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The catalyst for the latest spiraling inquiry by Lannan Literary Award-winning creative nonfiction master Solnit is her mother's Alzheimer's. Solnit considers memory and its mutations, contemplates the harvest of a backyard apricot tree, and celebrates the pleasures and revelations of reading and writing You have an intimacy with the far away and distance from the near at hand. Drawing on intrepid research, she analyzes with verve and exceptional fluency in metaphor the pivotal roles stories play in our private and social lives, pondering the infinite resonance of fairy tales and Mary Shelley's Frankenstein. Working with a sequence of repeating motifs apricots, mirrors, ice, flight, breath, wound, knot Solnit chronicles her residency in Iceland at the Library of Water and offers surprising and stirring observations about chemical pollution and polar bears, Dutch still lifes and Che Guevara, symbiosis and butterflies, the mesmerizing art of spinning and Buddhism, and her own alarming medical adventure. Solnit's ensouling facility with language and profound perception of physical and psychic geography shape her complexly evocative musings on how we extract meaning from inheritance, feeling, place, and experience.--Seaman, Donna Copyright 2010 Booklist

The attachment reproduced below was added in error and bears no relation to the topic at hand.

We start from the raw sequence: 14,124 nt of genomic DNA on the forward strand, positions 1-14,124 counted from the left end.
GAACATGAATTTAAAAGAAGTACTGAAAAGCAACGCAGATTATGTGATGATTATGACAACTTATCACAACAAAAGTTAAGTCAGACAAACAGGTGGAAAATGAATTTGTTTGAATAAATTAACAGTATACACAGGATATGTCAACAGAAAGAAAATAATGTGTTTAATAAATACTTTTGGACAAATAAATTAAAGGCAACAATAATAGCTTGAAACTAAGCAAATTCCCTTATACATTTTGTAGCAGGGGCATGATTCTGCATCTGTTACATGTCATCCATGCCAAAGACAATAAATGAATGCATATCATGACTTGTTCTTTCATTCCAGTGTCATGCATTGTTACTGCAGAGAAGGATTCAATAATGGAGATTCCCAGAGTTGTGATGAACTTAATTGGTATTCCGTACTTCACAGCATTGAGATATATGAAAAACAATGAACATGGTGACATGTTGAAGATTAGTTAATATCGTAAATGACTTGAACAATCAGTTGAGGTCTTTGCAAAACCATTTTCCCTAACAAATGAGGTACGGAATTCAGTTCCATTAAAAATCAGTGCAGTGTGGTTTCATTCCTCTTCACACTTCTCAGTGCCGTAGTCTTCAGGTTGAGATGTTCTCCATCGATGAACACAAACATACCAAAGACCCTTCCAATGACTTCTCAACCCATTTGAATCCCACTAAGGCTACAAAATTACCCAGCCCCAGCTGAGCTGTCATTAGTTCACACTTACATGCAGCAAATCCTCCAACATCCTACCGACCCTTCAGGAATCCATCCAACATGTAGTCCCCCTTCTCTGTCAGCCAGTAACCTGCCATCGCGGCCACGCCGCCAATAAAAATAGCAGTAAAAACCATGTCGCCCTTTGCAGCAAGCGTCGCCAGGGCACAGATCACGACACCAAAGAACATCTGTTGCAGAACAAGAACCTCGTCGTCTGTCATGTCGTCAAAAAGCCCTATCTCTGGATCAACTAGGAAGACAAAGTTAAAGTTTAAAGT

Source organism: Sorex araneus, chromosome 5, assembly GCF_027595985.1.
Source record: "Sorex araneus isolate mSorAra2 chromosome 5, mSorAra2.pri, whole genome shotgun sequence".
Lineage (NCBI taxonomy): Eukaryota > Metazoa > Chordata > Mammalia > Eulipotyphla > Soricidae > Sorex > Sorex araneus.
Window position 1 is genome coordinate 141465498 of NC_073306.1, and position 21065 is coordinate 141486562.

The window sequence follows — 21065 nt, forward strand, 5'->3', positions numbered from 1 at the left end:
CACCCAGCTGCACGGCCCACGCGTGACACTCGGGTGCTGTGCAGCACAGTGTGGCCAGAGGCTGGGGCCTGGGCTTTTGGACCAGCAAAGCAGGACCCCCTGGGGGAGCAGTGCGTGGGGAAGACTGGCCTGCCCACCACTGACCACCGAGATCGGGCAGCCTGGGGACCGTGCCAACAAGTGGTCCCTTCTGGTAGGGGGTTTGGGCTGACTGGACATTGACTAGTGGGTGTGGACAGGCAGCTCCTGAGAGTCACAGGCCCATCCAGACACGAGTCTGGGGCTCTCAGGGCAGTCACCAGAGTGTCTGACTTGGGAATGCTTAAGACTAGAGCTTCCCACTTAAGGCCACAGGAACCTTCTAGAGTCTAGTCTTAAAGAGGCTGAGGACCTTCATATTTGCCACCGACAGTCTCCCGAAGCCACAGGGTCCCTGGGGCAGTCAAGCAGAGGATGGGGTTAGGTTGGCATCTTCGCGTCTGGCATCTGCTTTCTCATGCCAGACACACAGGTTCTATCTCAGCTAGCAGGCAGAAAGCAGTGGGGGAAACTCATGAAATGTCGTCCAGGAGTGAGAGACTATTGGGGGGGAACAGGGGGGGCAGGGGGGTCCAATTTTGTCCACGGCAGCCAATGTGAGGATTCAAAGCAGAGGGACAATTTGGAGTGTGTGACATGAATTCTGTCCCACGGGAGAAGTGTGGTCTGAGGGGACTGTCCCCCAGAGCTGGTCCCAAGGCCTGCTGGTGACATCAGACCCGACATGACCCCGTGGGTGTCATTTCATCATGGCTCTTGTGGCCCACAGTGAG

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San Francisco social activist and National Book Critics Circle Award-winner Solnit (River of Shadows; A Paradise Built in Hell) fashions an elegant study in empathy through these meandering reflections on subjects as diverse as her mother's descent into dementia, Che Guevara, and Solnit's own "magical rescue" to Iceland for some months as resident at the Library of Water museum. Storytelling is Solnit's way of perceiving the suffering of others, she writes, and her first essays explore the decidedly mixed feelings she harbored toward her difficult mother as she grew more and more forgetful, revealing the dreaded symptoms of Alzheimer's. The author struggled to honor the "unremembered past" she shared with her often critical, resentful mother. From the rotting apricots gathered from her mother's yard, Solnit made jam, an act of stalling their inevitable decay-a startlingly moving metaphor for vanitas. Ice is another preserver/destroyer, and Solnit segues nimbly into her explorations in Iceland by way of Mary Shelley's Frankenstein, which begins and ends on ice, with the polar explorer's narrative. Throughout, Solnit subtly touches on subject ranging from Guevara's contact with leprosy patients as he traveled around Latin America in the 1950s to the reach of Buddhism to Icelandic history, to her own health crisis-and all in her enormously fluid style. Agent: Bonnie Nadell, Hill Nadell Literary Agency. (June) (c) Copyright PWxyz, LLC. All rights reserved.